Residents can serve a vital role in educating Congress, the medical community, and the general public regarding the efficacy of cutting-edge technologies like CT colonography (CTC) as well as the importance of radiologists' training and education and the role that radiologists serve in the provision of quality health care, according to an article published in the November issue of the Journal of the American College of Radiology (JACR).
"Decisions made in Washington often seem beyond our control, especially as residents," said Ainsley V. MacLean, M.D., resident at Brigham and Women's Hospital and author of the article. "However, my brief experience in government relations has taught me that members of Congress do listen to our opinions, which they perceive as coming from the frontlines of the health care system," she said.
"There are several things residents can do to help," said MacLean. Residents are urged to write and call members of Congress, urging them to support upcoming legislation in favor of Medicare coverage of CTC. They are encouraged to stay up-to-date on the latest information surrounding CTC Medicare coverage and become proficient at how to perform and interpret CTC during the residency period. "Residents should also try to introduce themselves to five patients a day so they know the radiologist and physician imaging expert who is interpreting their CTC and other studies," said MacLean.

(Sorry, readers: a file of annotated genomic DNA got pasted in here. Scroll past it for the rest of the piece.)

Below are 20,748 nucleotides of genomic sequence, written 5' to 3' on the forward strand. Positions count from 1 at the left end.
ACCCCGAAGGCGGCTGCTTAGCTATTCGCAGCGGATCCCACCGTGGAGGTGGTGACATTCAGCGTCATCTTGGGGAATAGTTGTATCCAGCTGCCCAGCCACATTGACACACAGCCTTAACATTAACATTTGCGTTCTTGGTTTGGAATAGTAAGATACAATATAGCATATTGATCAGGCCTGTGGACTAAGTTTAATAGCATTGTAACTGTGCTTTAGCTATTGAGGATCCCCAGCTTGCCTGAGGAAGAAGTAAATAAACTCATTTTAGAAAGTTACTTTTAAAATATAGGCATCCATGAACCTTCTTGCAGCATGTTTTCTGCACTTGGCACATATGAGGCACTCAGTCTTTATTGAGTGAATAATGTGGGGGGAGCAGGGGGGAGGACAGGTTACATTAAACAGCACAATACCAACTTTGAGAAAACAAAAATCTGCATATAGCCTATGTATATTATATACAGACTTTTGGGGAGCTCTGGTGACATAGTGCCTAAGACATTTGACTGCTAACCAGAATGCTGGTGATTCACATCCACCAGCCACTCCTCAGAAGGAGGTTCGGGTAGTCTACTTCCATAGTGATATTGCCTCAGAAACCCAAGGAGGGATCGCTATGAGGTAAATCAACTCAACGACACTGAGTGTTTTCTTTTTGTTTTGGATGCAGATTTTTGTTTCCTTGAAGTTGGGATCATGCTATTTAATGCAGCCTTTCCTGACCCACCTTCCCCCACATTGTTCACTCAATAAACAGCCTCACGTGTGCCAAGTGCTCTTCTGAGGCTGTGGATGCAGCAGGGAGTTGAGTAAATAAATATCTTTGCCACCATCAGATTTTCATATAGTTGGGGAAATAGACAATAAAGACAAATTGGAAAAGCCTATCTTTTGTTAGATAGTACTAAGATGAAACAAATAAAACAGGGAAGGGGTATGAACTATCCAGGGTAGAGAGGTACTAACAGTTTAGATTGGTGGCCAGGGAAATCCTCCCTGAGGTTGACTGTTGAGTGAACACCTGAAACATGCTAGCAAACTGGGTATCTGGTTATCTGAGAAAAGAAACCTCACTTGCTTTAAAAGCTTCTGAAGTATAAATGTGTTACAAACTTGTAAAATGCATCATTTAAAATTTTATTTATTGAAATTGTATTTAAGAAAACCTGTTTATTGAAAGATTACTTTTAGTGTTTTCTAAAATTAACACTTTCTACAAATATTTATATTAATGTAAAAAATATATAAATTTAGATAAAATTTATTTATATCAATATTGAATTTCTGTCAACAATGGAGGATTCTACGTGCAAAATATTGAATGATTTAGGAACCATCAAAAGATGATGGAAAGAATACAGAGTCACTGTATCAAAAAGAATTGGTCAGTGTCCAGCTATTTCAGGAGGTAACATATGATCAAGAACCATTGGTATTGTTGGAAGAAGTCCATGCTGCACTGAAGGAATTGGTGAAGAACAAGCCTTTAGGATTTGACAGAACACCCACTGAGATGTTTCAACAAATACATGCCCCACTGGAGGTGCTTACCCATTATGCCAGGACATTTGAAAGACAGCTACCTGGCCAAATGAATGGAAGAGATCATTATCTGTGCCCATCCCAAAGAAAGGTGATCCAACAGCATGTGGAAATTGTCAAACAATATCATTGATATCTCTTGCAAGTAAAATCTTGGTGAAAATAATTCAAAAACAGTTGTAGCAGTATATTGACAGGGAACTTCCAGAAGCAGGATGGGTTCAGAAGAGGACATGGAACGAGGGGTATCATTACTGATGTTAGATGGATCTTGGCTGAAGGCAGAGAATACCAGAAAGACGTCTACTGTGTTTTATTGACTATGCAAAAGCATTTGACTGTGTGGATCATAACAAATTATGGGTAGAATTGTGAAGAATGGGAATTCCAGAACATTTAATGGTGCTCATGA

"CTC has many advantages over optical colonoscopy. Yet today, screening CTC for the most part is only covered by select private health insurance companies, further polarizing our health care system into the 'haves and have-nots,'" she said.
"If we as residents do not become future leaders in this technology we risk losing it. We are the face and the future of radiology, and it is time to speak up. The cost of inaction is far too great," said MacLean.
Source: American Roentgen Ray Society
Explore further: AMA: Gender inequality still exists in medicine